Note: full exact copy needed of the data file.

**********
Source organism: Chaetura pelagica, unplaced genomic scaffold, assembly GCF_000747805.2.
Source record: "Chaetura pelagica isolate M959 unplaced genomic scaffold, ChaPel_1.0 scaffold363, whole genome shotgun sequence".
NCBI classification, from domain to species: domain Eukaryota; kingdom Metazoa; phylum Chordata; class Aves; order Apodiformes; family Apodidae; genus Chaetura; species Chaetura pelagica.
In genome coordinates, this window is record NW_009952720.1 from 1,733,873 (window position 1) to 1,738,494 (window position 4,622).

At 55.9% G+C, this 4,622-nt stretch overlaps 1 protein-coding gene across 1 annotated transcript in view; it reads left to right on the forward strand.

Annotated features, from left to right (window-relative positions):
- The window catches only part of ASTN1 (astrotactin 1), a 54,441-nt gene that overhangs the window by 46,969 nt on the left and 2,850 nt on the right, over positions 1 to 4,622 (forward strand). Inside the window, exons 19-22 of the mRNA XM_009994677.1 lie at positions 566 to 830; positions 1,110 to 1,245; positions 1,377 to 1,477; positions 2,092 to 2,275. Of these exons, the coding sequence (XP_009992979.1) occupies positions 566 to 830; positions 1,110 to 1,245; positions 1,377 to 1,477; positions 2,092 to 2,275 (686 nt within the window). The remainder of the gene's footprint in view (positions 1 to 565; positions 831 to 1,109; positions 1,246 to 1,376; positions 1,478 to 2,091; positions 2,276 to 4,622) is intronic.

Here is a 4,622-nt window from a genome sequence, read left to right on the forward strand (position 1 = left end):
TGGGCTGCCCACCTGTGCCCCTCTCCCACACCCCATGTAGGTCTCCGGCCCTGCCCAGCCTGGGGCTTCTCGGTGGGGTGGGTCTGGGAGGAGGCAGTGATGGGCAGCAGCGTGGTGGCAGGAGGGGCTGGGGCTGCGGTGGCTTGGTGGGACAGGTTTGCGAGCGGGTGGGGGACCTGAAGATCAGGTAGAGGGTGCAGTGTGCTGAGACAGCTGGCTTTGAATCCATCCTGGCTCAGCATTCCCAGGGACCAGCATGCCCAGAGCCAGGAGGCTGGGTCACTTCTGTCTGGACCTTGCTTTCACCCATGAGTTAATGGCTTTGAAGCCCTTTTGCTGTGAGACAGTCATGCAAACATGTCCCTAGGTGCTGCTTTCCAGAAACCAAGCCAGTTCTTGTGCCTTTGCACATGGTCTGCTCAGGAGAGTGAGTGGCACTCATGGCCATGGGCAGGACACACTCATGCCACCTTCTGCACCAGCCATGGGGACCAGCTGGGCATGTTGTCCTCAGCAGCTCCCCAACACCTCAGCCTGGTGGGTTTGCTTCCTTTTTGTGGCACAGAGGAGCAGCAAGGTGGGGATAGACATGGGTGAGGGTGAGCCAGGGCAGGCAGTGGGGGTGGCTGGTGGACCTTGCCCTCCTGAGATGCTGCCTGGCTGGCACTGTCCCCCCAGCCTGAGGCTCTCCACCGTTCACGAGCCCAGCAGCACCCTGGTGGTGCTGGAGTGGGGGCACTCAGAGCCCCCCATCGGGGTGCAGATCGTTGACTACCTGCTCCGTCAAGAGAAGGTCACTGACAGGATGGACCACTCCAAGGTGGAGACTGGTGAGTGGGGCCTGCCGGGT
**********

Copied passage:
Source organism: Chaetura pelagica, unplaced genomic scaffold, assembly GCF_000747805.2.
Source record: "Chaetura pelagica isolate M959 unplaced genomic scaffold, ChaPel_1.0 scaffold363, whole genome shotgun sequence".
NCBI classification, from domain to species: domain Eukaryota; kingdom Metazoa; phylum Chordata; class Aves; order Apodiformes; family Apodidae; genus Chaetura; species Chaetura pelagica.
In genome coordinates, this window is record NW_009952720.1 from 1,733,873 (window position 1) to 1,738,494 (window position 4,622).

At 55.9% G+C, this 4,622-nt stretch overlaps 1 protein-coding gene across 1 annotated transcript in view; it reads left to right on the forward strand.

Annotated features, from left to right (window-relative positions):
- The window catches only part of ASTN1 (astrotactin 1), a 54,441-nt gene that overhangs the window by 46,969 nt on the left and 2,850 nt on the right, over positions 1 to 4,622 (forward strand). Inside the window, exons 19-22 of the mRNA XM_009994677.1 lie at positions 566 to 830; positions 1,110 to 1,245; positions 1,377 to 1,477; positions 2,092 to 2,275. Of these exons, the coding sequence (XP_009992979.1) occupies positions 566 to 830; positions 1,110 to 1,245; positions 1,377 to 1,477; positions 2,092 to 2,275 (686 nt within the window). The remainder of the gene's footprint in view (positions 1 to 565; positions 831 to 1,109; positions 1,246 to 1,376; positions 1,478 to 2,091; positions 2,276 to 4,622) is intronic.

Here is a 4,622-nt window from a genome sequence, read left to right on the forward strand (position 1 = left end):
TGGGCTGCCCACCTGTGCCCCTCTCCCACACCCCATGTAGGTCTCCGGCCCTGCCCAGCCTGGGGCTTCTCGGTGGGGTGGGTCTGGGAGGAGGCAGTGATGGGCAGCAGCGTGGTGGCAGGAGGGGCTGGGGCTGCGGTGGCTTGGTGGGACAGGTTTGCGAGCGGGTGGGGGACCTGAAGATCAGGTAGAGGGTGCAGTGTGCTGAGACAGCTGGCTTTGAATCCATCCTGGCTCAGCATTCCCAGGGACCAGCATGCCCAGAGCCAGGAGGCTGGGTCACTTCTGTCTGGACCTTGCTTTCACCCATGAGTTAATGGCTTTGAAGCCCTTTTGCTGTGAGACAGTCATGCAAACATGTCCCTAGGTGCTGCTTTCCAGAAACCAAGCCAGTTCTTGTGCCTTTGCACATGGTCTGCTCAGGAGAGTGAGTGGCACTCATGGCCATGGGCAGGACACACTCATGCCACCTTCTGCACCAGCCATGGGGACCAGCTGGGCATGTTGTCCTCAGCAGCTCCCCAACACCTCAGCCTGGTGGGTTTGCTTCCTTTTTGTGGCACAGAGGAGCAGCAAGGTGGGGATAGACATGGGTGAGGGTGAGCCAGGGCAGGCAGTGGGGGTGGCTGGTGGACCTTGCCCTCCTGAGATGCTGCCTGGCTGGCACTGTCCCCCCAGCCTGAGGCTCTCCACCGTTCACGAGCCCAGCAGCACCCTGGTGGTGCTGGAGTGGGGGCACTCAGAGCCCCCCATCGGGGTGCAGATCGTTGACTACCTGCTCCGTCAAGAGAAGGTCACTGACAGGATGGACCACTCCAAGGTGGAGACTGGTGAGTGGGGCCTGCCGGGT